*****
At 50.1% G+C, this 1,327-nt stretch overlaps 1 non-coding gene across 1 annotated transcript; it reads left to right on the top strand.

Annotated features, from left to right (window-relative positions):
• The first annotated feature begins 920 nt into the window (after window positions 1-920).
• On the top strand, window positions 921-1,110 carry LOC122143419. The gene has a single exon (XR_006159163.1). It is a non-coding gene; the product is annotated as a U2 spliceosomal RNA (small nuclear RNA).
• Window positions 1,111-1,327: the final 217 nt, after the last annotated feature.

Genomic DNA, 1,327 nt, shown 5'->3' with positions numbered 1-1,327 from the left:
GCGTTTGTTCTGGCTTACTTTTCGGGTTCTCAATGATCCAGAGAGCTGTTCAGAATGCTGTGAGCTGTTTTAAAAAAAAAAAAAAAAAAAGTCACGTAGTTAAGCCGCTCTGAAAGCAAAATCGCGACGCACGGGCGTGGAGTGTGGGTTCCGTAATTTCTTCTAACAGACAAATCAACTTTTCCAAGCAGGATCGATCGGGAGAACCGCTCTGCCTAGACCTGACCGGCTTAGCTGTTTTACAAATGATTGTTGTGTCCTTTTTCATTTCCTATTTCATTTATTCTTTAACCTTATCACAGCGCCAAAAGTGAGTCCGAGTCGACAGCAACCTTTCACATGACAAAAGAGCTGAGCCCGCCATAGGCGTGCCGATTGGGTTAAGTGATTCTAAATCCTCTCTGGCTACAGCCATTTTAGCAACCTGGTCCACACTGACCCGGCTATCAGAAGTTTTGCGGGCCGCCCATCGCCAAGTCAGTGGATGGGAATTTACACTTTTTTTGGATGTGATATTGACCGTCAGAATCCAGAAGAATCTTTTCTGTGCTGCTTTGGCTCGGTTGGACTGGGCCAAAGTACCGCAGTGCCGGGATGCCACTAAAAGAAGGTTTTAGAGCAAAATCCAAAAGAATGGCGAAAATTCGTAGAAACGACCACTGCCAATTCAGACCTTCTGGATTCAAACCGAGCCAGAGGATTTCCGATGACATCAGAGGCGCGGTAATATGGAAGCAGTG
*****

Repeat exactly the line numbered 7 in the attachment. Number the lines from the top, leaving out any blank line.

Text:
GCGTTTGTTCTGGCTTACTTTTCGGGTTCTCAATGATCCAGAGAGCTGTTCAGAATGCTGTGAGCTGTTTTAAAAAAAAAAAAAAAAAAAGTCACGTAGTTAAGCCGCTCTGAAAGCAAAATCGCGACGCACGGGCGTGGAGTGTGGGTTCCGTAATTTCTTCTAACAGACAAATCAACTTTTCCAAGCAGGATCGATCGGGAGAACCGCTCTGCCTAGACCTGACCGGCTTAGCTGTTTTACAAATGATTGTTGTGTCCTTTTTCATTTCCTATTTCATTTATTCTTTAACCTTATCACAGCGCCAAAAGTGAGTCCGAGTCGACAGCAACCTTTCACATGACAAAAGAGCTGAGCCCGCCATAGGCGTGCCGATTGGGTTAAGTGATTCTAAATCCTCTCTGGCTACAGCCATTTTAGCAACCTGGTCCACACTGACCCGGCTATCAGAAGTTTTGCGGGCCGCCCATCGCCAAGTCAGTGGATGGGAATTTACACTTTTTTTGGATGTGATATTGACCGTCAGAATCCAGAAGAATCTTTTCTGTGCTGCTTTGGCTCGGTTGGACTGGGCCAAAGTACCGCAGTGCCGGGATGCCACTAAAAGAAGGTTTTAGAGCAAAATCCAAAAGAATGGCGAAAATTCGTAGAAACGACCACTGCCAATTCAGACCTTCTGGATTCAAACCGAGCCAGAGGATTTCCGATGACATCAGAGGCGCGGTAATATGGAAGCAGTG